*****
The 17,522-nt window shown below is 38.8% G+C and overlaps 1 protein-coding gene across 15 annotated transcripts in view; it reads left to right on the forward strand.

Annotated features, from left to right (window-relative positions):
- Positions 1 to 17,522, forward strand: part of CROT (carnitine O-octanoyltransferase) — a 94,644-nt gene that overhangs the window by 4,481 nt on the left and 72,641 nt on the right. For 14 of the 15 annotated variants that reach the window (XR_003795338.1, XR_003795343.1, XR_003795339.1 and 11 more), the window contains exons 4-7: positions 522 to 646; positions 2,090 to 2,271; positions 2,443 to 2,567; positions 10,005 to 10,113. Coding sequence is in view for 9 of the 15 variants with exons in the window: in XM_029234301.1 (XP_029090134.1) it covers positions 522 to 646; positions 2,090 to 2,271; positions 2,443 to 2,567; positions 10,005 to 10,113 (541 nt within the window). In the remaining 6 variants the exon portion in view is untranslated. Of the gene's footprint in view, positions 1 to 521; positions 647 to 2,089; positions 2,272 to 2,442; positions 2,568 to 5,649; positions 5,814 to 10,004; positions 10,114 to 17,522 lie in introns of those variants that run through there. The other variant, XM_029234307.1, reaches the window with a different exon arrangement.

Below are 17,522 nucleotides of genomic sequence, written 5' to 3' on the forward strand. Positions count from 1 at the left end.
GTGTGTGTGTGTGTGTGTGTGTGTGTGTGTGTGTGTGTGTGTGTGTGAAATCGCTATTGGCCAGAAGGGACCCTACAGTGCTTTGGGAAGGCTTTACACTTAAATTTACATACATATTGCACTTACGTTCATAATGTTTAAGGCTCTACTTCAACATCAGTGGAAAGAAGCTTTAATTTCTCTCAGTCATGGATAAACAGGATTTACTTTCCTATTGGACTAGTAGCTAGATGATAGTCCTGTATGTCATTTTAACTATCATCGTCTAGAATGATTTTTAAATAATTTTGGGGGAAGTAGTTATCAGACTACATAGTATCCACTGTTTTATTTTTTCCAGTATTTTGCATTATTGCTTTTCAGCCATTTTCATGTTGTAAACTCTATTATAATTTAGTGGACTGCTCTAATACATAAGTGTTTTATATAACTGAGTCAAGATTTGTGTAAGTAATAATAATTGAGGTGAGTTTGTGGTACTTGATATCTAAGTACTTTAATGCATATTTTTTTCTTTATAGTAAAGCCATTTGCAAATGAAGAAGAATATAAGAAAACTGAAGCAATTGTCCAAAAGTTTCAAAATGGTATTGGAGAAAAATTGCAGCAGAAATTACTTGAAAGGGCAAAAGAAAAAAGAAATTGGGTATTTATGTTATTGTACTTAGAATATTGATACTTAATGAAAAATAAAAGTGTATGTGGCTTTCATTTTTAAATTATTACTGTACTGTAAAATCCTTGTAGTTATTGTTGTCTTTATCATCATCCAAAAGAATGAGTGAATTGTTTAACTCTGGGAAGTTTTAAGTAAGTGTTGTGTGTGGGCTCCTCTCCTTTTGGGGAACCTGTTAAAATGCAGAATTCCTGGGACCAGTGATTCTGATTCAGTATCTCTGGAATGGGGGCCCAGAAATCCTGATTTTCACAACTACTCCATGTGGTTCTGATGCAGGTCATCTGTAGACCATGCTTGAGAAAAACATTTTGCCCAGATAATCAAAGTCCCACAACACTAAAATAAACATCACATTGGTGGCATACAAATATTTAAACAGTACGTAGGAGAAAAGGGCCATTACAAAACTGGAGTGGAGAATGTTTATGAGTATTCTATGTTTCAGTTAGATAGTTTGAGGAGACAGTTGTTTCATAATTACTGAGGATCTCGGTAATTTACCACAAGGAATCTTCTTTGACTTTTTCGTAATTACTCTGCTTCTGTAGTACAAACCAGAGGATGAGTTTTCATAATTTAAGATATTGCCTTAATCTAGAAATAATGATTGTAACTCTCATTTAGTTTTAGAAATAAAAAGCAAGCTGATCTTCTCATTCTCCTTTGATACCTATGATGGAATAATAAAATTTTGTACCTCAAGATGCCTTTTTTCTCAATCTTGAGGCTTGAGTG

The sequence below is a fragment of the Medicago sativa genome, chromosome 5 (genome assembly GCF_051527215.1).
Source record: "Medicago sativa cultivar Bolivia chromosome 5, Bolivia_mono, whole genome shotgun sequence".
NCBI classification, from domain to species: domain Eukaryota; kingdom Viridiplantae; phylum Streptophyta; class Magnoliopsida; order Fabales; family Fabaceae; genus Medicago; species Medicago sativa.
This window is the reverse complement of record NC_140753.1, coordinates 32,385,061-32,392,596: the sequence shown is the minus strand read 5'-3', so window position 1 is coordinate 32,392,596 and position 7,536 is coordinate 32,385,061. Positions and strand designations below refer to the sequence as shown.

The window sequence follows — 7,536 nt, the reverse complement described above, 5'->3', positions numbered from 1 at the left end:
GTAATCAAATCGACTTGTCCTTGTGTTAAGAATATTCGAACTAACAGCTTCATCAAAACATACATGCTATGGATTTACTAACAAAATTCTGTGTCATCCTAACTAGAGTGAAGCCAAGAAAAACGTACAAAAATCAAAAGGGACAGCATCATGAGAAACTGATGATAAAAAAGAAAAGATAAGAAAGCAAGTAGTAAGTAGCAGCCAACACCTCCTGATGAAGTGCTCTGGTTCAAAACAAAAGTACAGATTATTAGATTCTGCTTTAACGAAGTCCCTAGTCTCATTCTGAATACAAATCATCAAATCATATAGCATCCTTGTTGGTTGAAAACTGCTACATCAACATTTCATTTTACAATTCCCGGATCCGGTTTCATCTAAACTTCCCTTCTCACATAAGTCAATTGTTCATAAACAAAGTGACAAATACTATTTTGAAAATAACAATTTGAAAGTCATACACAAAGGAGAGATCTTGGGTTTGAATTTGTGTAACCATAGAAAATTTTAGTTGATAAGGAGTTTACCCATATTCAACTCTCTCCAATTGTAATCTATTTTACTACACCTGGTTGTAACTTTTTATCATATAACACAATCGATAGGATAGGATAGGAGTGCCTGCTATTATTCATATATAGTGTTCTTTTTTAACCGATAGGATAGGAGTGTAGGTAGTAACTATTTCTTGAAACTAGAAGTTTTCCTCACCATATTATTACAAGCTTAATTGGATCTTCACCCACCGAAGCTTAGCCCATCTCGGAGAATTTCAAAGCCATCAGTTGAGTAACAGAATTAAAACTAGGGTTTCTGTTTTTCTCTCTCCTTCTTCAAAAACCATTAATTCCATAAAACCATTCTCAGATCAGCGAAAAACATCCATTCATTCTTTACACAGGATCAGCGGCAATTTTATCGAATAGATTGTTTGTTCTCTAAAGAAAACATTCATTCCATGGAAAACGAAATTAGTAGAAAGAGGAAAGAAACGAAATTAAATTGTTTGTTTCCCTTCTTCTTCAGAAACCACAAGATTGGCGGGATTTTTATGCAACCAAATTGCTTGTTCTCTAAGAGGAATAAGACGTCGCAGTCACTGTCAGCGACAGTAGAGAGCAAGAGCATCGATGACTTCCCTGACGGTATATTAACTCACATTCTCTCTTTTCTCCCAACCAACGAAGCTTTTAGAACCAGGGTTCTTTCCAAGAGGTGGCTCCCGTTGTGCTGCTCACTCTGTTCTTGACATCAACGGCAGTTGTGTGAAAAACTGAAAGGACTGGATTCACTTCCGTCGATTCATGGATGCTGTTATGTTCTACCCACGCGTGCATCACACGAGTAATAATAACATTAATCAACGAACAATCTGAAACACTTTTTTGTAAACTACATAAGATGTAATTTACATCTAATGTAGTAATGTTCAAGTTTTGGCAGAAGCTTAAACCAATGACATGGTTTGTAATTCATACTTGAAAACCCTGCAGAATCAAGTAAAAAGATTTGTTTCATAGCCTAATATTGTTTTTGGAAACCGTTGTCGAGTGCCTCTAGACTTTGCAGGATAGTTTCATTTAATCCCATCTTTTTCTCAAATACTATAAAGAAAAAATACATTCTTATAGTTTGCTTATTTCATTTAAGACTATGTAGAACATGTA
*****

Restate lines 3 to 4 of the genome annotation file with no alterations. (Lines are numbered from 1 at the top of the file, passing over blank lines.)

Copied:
- Positions 1 to 17,522, forward strand: part of CROT (carnitine O-octanoyltransferase) — a 94,644-nt gene that overhangs the window by 4,481 nt on the left and 72,641 nt on the right. For 14 of the 15 annotated variants that reach the window (XR_003795338.1, XR_003795343.1, XR_003795339.1 and 11 more), the window contains exons 4-7: positions 522 to 646; positions 2,090 to 2,271; positions 2,443 to 2,567; positions 10,005 to 10,113. Coding sequence is in view for 9 of the 15 variants with exons in the window: in XM_029234301.1 (XP_029090134.1) it covers positions 522 to 646; positions 2,090 to 2,271; positions 2,443 to 2,567; positions 10,005 to 10,113 (541 nt within the window). In the remaining 6 variants the exon portion in view is untranslated. Of the gene's footprint in view, positions 1 to 521; positions 647 to 2,089; positions 2,272 to 2,442; positions 2,568 to 5,649; positions 5,814 to 10,004; positions 10,114 to 17,522 lie in introns of those variants that run through there. The other variant, XM_029234307.1, reaches the window with a different exon arrangement.

Below are 17,522 nucleotides of genomic sequence, written 5' to 3' on the forward strand. Positions count from 1 at the left end.